Best type of crochet hook material.
Before we start looking at which crochet hook sizes are best for different yarn weights, it's also worth us quickly mentioning the materials that your hook will be made from. Generally crochet hooks comes in three different types of materials - metal, wood or plastic. There's no simple answer as to which is best, it's down to personal preference - but each does have it's own particular qualities.
- Metal crochet hooks are perfect for ‘stickier’ yarns such as acrylic because they’re smooth and the yarn slides along easily, meaning you can crochet faster. If you have arthritis or similar problems, you might find metal hooks are a bit hard to work with. While metal hooks are generally very strong, very fine metal crochet hooks can bend easily (but so can bigger ones if you stand on them for example), and one they're bent they won't feel right - so take good care of them!
- Wooden crochet hooks are good to use with slippery yarns such as silks and fine wools, because they grip the yarn better than metal hooks do. Many crocheters also find them to be gentler on their hands and more comfortable to work with. They're also a bit more forgiving as they can be quite flexible, however this can go the other way and people who crochet tightly can find they're not quite strong enough and before you know it... snap!
- Plastic crochet hooks are light, strong, and great for getting new or young crafters to learn to crochet. Plastic hooks are an inexpensive way to build up your hook stash, especially since plastic is often used for larger hooks. Acrylic hooks are similar to plastic, but they can be a little heavier. Both are comfortable to use, and plastic hooks can be moulded to ergonomic shapes that will fit perfectly in your hand.
Which crochet hook sizes with which yarn size
It’s important to use the appropriate size of hook for the thickness of the yarn you’re using. For example, when you’re using a chunky yarn, you need to use a thicker hook or you’ll end up with tiny stitches and a stiff, dense fabric. Similarly if you use a big hook for thin yarn, your stitches will be really open and loose. Of course, sometimes you may want to do this intentionally to create a specific effect, but generally specific yarns will require a hook in a specific size range to create the best result (allowing for slight adjustments for tension). If you would like to know more about the different types and weights of yarn, check out our guide to choosing the best yarn for crochet.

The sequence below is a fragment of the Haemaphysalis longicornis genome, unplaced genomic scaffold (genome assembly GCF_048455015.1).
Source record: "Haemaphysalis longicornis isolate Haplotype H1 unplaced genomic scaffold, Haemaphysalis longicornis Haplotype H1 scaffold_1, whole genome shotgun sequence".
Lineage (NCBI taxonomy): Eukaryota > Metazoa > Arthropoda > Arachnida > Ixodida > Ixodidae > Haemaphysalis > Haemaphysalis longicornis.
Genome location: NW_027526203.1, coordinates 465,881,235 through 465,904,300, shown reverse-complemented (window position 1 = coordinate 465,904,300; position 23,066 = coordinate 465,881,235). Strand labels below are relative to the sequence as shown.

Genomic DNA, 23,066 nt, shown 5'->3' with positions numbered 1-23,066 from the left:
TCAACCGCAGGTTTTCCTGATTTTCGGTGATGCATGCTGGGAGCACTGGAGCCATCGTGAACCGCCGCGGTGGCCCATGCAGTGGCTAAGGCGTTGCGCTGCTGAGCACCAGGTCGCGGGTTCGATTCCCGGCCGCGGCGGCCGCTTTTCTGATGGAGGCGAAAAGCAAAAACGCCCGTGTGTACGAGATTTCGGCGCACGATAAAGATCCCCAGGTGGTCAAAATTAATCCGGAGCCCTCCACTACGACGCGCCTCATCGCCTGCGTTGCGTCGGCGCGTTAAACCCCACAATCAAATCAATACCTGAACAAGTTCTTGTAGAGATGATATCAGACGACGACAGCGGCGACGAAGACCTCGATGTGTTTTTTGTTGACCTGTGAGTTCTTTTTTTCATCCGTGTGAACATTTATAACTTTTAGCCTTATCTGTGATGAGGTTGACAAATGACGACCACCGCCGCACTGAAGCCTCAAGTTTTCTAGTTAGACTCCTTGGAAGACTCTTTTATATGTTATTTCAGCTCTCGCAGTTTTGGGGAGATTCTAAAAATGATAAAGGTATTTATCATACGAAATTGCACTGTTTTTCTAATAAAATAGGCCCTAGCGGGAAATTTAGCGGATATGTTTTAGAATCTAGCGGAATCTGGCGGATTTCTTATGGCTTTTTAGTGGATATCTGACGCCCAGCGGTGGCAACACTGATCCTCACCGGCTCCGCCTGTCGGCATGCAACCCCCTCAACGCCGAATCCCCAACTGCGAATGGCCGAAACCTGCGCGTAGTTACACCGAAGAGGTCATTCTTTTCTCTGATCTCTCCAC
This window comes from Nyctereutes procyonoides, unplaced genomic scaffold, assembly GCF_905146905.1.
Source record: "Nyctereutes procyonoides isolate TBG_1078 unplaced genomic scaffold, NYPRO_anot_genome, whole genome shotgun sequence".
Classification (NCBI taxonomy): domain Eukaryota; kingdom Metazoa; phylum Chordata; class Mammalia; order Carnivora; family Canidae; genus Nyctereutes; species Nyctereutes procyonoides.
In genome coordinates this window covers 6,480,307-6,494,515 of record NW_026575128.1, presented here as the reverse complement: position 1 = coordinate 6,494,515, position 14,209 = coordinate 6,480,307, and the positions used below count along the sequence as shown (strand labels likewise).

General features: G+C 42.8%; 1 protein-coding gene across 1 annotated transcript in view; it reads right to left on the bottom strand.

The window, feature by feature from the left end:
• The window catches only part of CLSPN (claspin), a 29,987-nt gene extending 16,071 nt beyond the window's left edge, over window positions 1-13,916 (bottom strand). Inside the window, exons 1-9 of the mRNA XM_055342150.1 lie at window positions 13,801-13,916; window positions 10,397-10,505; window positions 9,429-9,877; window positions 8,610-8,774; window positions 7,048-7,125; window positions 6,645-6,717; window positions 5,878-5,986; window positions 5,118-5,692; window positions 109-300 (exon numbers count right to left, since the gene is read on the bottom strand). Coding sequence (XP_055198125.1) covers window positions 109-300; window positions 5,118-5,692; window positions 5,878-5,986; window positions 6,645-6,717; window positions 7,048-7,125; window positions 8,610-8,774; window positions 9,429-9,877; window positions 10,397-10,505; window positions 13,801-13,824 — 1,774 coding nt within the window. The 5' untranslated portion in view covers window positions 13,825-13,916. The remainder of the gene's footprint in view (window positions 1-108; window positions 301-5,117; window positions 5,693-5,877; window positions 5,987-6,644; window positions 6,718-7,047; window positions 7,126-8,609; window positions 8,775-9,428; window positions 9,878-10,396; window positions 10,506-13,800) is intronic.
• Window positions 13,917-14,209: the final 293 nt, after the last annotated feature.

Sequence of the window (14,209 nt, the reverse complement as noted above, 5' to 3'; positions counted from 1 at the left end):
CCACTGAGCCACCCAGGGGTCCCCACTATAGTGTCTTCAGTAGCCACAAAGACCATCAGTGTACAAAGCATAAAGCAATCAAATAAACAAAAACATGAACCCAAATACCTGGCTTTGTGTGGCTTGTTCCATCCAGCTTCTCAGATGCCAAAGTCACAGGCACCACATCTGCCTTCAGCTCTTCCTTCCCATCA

Best crochet hook size for lace yarn: 0.75mm - 2mm
When it comes to lace yarns or crochet threads, there can be differences in the thickness of the yarn, so correspondingly they can require a few different hook sizes. However, as a general rule anything below a 2mm crochet hook is going to be best with lace yarns. Because these hooks are so small and thin (and can be quite tricky to keep hold of), we'd recommend one that has a good grip on it, specifically one with a flat grip section will help you achieve even more control. Which is why we'd recommend the Clover soft touch steel crochet hook - it's got a solid strong steel hook, but with a nice balanced flat plastic handle that has an extra rubber part to give you extra grip. Another reason why we think control is so important with these hook is due to the fact that because the hook section is so small, it can also be quite easy to snag on your yarn and can feel quite sharp if you accidentally catch your fingers with it - so a good handle should give you increased manoeuvrability and hopefully keep any incidents to a minimum.
Buy the Clover soft touch steel crochet hook from Amazon
Best crochet hook size for 4ply yarn: 2.5mm - 3.5mm
With 4ply yarns the size of your crochet hook will likely be affected by the type of fabric you are making - if you're making airy lacy fabrics then you'll probably use a smaller hook such as a 2.5mm, whereas if you're making a straight-forward fabric of repeated simple stitches then you're more likely to use a slightly larger hook like a 3.5mm. Whatever sort of project you're making, you still need to have a good level of control as well as being comfortable while you're making lots of small stitches. We'd recommend trying Prym ergonomic crochet hooks, as they've been specifically designed to give you the most comfortable crochet experience and feel super-comfortable in your hand. Made from high quality plastics, they feature a smooth polished shaft and slip resistant handle, but are also incredibly lightweight which will really help when working with finer yarns.